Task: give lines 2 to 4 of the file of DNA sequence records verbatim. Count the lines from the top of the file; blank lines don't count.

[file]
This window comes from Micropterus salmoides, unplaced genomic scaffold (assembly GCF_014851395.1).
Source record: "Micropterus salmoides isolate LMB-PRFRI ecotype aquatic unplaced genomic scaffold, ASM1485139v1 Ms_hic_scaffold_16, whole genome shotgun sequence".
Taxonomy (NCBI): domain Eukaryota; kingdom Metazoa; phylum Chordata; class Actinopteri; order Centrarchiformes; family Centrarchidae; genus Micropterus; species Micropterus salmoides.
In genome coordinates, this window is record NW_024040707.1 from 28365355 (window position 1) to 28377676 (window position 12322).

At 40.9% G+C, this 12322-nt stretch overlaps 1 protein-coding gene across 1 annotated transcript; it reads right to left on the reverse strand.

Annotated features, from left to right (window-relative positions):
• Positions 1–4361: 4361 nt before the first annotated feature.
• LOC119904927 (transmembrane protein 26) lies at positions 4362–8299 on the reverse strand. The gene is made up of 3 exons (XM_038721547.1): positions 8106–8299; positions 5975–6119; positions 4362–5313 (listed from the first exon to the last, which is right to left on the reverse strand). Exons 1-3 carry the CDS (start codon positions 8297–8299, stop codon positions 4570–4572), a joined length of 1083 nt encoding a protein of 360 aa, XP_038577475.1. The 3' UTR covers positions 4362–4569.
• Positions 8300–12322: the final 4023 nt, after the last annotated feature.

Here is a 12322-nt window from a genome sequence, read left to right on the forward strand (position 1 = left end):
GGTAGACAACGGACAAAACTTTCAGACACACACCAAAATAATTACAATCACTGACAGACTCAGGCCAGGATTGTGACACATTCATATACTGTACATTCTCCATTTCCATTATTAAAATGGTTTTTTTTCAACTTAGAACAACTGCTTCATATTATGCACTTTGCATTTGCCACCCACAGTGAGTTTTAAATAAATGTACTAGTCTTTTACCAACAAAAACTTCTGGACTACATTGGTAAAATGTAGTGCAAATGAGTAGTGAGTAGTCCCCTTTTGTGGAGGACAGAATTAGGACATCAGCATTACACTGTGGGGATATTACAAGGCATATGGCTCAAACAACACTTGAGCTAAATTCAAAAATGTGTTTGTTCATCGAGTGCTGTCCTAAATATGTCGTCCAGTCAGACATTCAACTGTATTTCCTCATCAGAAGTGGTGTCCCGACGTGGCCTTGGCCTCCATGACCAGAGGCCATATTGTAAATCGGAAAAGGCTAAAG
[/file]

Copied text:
Source record: "Micropterus salmoides isolate LMB-PRFRI ecotype aquatic unplaced genomic scaffold, ASM1485139v1 Ms_hic_scaffold_16, whole genome shotgun sequence".
Taxonomy (NCBI): domain Eukaryota; kingdom Metazoa; phylum Chordata; class Actinopteri; order Centrarchiformes; family Centrarchidae; genus Micropterus; species Micropterus salmoides.
In genome coordinates, this window is record NW_024040707.1 from 28365355 (window position 1) to 28377676 (window position 12322).